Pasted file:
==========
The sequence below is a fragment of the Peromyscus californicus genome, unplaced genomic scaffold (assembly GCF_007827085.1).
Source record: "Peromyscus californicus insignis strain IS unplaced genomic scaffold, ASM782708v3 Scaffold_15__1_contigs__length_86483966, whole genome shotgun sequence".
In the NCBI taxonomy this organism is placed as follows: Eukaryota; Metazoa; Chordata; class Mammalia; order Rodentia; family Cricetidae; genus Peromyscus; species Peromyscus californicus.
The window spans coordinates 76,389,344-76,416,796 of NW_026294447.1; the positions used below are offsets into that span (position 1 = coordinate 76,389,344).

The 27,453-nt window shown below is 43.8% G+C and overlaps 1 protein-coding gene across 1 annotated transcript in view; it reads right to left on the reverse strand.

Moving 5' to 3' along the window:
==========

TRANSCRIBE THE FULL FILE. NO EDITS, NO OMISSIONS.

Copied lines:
The sequence below is a fragment of the Peromyscus californicus genome, unplaced genomic scaffold (assembly GCF_007827085.1).
Source record: "Peromyscus californicus insignis strain IS unplaced genomic scaffold, ASM782708v3 Scaffold_15__1_contigs__length_86483966, whole genome shotgun sequence".
In the NCBI taxonomy this organism is placed as follows: Eukaryota; Metazoa; Chordata; class Mammalia; order Rodentia; family Cricetidae; genus Peromyscus; species Peromyscus californicus.
The window spans coordinates 76,389,344-76,416,796 of NW_026294447.1; the positions used below are offsets into that span (position 1 = coordinate 76,389,344).

The 27,453-nt window shown below is 43.8% G+C and overlaps 1 protein-coding gene across 1 annotated transcript in view; it reads right to left on the reverse strand.

Moving 5' to 3' along the window: